A previous post from my other blog, “At The Matinee.”
As a person who is interested in classic/contemporary film, I always enjoy watching the documentary films of Ken Burns (which are telecast from time to time on PBS). “The Brooklyn Bridge,” “The Statue of Liberty,” “The Congress,” “The Civil War,” “Baseball,” “Frank Lloyd Wright,” “Lewis & Clark,” “Jazz,” “Mark Twain,” “Horatio’s Drive,” “The National Parks,” “The War,” “The Dust Bowl,” and “The Roosevelts.”
One of his documentaries, “Empire of the Air,” examines the pioneers of radio broadcasting (originally telecast in 1991). Narrated by Jason Robards (1922-2000), Ken Burns’ documentary showcases three iconic innovators – Lee DeForest, inventor of the audion vacuum tube; Edwin Howard Armstrong, inventor of the regenerative circuit, the superheterodyne radio receiver and “frequency modulation,” or FM radio broadcasting; and David Sarnoff, who created one of the biggest communications companies.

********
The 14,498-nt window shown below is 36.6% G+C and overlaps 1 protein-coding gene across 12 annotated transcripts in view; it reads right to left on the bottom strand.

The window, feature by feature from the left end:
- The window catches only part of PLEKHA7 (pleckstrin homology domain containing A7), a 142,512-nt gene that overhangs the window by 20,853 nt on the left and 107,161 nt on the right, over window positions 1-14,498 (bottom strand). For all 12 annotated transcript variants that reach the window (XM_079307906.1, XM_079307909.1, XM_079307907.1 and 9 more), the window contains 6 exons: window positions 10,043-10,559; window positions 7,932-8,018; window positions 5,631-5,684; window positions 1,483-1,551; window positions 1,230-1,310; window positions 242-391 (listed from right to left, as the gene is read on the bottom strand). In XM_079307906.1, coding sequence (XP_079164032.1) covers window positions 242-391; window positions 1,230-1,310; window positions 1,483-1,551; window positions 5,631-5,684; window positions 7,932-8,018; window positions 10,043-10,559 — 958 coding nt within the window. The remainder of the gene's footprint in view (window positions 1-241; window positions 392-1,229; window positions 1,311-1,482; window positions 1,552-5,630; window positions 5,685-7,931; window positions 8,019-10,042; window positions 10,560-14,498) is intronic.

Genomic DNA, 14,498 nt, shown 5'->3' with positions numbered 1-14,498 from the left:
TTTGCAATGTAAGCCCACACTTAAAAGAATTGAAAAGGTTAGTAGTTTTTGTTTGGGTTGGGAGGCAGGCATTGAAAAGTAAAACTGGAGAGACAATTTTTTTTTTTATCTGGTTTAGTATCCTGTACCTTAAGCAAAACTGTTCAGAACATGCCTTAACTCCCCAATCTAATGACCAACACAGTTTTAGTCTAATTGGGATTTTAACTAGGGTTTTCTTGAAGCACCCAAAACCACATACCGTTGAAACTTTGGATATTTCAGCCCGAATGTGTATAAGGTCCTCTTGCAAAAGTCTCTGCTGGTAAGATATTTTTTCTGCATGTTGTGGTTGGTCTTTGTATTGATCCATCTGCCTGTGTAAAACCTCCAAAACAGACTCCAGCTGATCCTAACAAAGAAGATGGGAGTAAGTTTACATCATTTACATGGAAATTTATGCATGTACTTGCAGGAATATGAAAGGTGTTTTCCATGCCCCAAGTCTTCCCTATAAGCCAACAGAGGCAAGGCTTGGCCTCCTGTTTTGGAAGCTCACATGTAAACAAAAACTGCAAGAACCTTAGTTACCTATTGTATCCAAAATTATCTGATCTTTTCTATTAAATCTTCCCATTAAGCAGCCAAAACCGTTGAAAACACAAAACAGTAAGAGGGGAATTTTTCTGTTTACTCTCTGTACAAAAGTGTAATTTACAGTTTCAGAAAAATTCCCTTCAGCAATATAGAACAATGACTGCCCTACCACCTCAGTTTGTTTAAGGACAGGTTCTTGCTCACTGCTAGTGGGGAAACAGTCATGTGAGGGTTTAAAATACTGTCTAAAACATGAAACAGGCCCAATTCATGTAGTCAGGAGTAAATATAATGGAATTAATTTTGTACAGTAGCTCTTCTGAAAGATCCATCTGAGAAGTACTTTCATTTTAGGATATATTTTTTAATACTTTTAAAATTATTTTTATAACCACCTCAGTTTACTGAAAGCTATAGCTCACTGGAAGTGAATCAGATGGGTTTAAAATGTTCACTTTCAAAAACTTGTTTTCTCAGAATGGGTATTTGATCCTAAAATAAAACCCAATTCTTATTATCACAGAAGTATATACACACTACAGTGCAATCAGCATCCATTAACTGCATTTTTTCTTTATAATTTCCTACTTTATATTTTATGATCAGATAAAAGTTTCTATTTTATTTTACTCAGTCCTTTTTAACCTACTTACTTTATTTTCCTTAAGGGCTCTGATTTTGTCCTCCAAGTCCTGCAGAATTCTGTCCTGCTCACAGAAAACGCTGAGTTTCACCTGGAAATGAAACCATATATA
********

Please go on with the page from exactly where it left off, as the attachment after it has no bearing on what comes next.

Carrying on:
“Empire of the Air” goes through the innovators’ triumphs and struggles, programming during radio’s “golden era”, early FM broadcasts, radio’s role in the Allied effort during World War II and early television technology. The documentary features interviews (and recollections of radio) with noted radio dramatist Norman Corwin (1910-2011), sports commentator Red Barber (1908-1992), Jeanne Hammond- niece of Edwin Howard Armstrong, broadcast historian Erik Barnouw (1908-2001) and Garrison Keillor, writer and host of public radio’s “A Prairie Home Companion.”
Ken Burns’ “Empire of the Air” is an insightful documentary about the pioneers of broadcasting and communications. If you’ve never seen the film before, see it when you have the chance. It is available on DVD (also part of the “Ken Burns’ America” box set) and streaming through Amazon Instant.